After years of misuse the Oxford English Dictionary gives in and changes word’s meaning
By Anna Edwards
It’s enough to make Oxford English Dictionary readers want to throw their book out of the window… literally.
A senior editor of the respected dictionary has confirmed that the wrong explanation of a word had been used to describe the word ‘literally’.
Fiona McPherson said the new sense was included in the dictionary in September 2011.
Ms McPherson said: ‘Our job is to describe the language people are using’ the Daily Telegraph reported.
‘The only reason this sense is included is because people are using it the wrong way.’
The dictionary says that literally means ‘in a literal way or sense’ but has added an additional meaning, the Daily Telegraph reported.
But it also states that when used informally it can be ‘used for emphasis rather than being actually true.
‘In recent years an extended use of literally (and also literal) has become very common, where literally (or literal) is used deliberately in non-literal contexts, for added effect, as in they bought the car and literally ran it into the ground.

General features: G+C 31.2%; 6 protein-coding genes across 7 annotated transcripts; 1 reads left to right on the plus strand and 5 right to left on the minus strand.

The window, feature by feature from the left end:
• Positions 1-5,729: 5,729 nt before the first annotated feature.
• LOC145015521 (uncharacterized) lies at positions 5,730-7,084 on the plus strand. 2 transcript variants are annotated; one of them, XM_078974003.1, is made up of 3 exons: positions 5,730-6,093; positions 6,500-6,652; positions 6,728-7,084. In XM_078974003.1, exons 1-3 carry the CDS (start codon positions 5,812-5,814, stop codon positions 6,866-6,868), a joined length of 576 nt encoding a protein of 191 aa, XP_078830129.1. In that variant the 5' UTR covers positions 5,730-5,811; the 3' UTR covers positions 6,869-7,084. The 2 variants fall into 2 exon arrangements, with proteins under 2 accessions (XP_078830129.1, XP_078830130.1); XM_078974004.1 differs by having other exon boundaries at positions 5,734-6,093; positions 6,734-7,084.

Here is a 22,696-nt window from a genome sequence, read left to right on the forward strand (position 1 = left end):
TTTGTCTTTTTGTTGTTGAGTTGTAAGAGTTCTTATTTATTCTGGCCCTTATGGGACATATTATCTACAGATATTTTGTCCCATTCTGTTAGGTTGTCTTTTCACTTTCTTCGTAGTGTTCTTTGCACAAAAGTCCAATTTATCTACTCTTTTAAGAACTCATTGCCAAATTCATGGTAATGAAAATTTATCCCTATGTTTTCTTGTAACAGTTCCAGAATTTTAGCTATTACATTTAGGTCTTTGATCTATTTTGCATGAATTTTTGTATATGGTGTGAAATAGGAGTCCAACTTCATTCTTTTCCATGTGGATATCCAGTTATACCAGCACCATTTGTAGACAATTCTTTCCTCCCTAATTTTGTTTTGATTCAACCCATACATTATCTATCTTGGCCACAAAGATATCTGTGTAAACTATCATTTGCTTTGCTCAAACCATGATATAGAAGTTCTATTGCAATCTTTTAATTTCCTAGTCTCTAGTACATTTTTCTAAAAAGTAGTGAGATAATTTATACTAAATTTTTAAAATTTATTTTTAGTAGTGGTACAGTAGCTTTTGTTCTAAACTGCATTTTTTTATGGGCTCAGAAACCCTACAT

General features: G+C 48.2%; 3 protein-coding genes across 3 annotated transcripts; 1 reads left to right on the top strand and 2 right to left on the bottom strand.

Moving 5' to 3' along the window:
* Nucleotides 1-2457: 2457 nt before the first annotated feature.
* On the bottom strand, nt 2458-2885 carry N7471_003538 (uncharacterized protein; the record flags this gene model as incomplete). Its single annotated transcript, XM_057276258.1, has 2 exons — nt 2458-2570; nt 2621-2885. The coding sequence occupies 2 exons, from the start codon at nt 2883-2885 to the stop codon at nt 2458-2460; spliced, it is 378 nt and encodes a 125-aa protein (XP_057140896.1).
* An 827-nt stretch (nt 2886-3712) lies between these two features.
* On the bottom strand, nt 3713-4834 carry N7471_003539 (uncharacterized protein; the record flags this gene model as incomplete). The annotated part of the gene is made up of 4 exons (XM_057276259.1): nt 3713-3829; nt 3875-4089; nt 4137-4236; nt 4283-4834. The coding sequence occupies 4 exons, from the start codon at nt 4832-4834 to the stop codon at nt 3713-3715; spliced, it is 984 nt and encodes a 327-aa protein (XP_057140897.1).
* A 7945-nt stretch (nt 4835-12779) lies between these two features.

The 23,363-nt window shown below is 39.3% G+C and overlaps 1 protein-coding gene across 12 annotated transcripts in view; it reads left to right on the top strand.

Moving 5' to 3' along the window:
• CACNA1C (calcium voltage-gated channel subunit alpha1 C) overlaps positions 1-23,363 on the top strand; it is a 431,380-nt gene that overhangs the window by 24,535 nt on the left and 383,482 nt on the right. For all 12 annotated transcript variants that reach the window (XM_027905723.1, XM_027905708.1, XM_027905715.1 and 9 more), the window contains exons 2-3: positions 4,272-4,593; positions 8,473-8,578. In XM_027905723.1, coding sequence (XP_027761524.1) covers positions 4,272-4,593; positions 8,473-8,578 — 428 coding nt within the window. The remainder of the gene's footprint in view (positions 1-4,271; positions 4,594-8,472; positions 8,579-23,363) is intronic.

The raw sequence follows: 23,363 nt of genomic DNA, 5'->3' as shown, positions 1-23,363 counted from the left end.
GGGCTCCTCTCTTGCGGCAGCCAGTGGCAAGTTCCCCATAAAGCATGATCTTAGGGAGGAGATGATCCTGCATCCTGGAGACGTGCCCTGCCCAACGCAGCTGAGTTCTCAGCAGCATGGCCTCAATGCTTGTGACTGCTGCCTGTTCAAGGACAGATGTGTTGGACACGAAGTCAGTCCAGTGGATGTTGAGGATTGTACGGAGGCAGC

At least, when explaining how people incorrectly use it, the dictionary still seems to slightly scold the person delivering the wrong word.
It says: ‘This use can lead to unintentional humorous effects (we were literally killing ourselves laughing) and is not acceptable in formal contexts, though it is widespread.’
‘My impression is that many people don’t have any idea of what “literally” means — or used to mean,’ Boston University psycholinguist Jean Berko Gleason told the Boston Globe, The Week reported in March.
But the OED prides itself on constantly looking out for new ways words can be interpreted.
In June the leading authority on the English language confirmed that the definition of the word ‘marriage’ will be changed now a law allowing same-sex couples to get married has been passed.
Language expertssaid the definition did not change overnight but they will monitor how the word marriage changes over the next year.
An Oxford University Press spokeswoman said: ‘We continually monitor the words in our dictionaries, paying particular to those words whose usage is shifting, so yes, this will happen with marriage.’
As it stands, OxfordDictionaries.com defines marriage as being a ‘formal union of a man and a woman, typically as recognised by law, by which they become husband and wife.’
In a reference, it says marriage could also be ‘(in some jurisdictions) a union between partners of the same sex’.